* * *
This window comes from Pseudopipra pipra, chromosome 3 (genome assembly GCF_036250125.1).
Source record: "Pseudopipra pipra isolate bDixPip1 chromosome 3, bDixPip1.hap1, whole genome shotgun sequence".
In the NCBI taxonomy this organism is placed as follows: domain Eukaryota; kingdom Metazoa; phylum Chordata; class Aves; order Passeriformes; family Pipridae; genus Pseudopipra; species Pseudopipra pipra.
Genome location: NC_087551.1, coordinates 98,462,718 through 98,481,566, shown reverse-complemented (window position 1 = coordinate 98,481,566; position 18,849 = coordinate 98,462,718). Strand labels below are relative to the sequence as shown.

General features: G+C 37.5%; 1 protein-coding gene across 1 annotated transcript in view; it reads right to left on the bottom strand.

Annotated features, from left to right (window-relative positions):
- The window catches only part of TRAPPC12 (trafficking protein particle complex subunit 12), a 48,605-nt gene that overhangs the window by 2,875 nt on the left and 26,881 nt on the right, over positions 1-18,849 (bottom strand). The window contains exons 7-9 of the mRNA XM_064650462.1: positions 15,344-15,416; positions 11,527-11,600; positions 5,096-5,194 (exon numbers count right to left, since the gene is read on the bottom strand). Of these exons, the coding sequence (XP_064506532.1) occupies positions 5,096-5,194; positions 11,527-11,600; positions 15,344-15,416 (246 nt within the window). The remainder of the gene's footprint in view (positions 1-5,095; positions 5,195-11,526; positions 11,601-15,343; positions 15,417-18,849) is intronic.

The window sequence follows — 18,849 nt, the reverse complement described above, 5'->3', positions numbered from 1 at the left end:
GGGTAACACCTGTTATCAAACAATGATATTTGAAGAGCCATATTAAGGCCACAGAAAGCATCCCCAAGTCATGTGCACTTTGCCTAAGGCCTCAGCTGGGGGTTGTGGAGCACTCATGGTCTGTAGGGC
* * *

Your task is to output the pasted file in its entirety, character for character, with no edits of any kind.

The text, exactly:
This window comes from Pseudopipra pipra, chromosome 3 (genome assembly GCF_036250125.1).
Source record: "Pseudopipra pipra isolate bDixPip1 chromosome 3, bDixPip1.hap1, whole genome shotgun sequence".
In the NCBI taxonomy this organism is placed as follows: domain Eukaryota; kingdom Metazoa; phylum Chordata; class Aves; order Passeriformes; family Pipridae; genus Pseudopipra; species Pseudopipra pipra.
Genome location: NC_087551.1, coordinates 98,462,718 through 98,481,566, shown reverse-complemented (window position 1 = coordinate 98,481,566; position 18,849 = coordinate 98,462,718). Strand labels below are relative to the sequence as shown.

General features: G+C 37.5%; 1 protein-coding gene across 1 annotated transcript in view; it reads right to left on the bottom strand.

Annotated features, from left to right (window-relative positions):
- The window catches only part of TRAPPC12 (trafficking protein particle complex subunit 12), a 48,605-nt gene that overhangs the window by 2,875 nt on the left and 26,881 nt on the right, over positions 1-18,849 (bottom strand). The window contains exons 7-9 of the mRNA XM_064650462.1: positions 15,344-15,416; positions 11,527-11,600; positions 5,096-5,194 (exon numbers count right to left, since the gene is read on the bottom strand). Of these exons, the coding sequence (XP_064506532.1) occupies positions 5,096-5,194; positions 11,527-11,600; positions 15,344-15,416 (246 nt within the window). The remainder of the gene's footprint in view (positions 1-5,095; positions 5,195-11,526; positions 11,601-15,343; positions 15,417-18,849) is intronic.

The window sequence follows — 18,849 nt, the reverse complement described above, 5'->3', positions numbered from 1 at the left end:
GGGTAACACCTGTTATCAAACAATGATATTTGAAGAGCCATATTAAGGCCACAGAAAGCATCCCCAAGTCATGTGCACTTTGCCTAAGGCCTCAGCTGGGGGTTGTGGAGCACTCATGGTCTGTAGGGC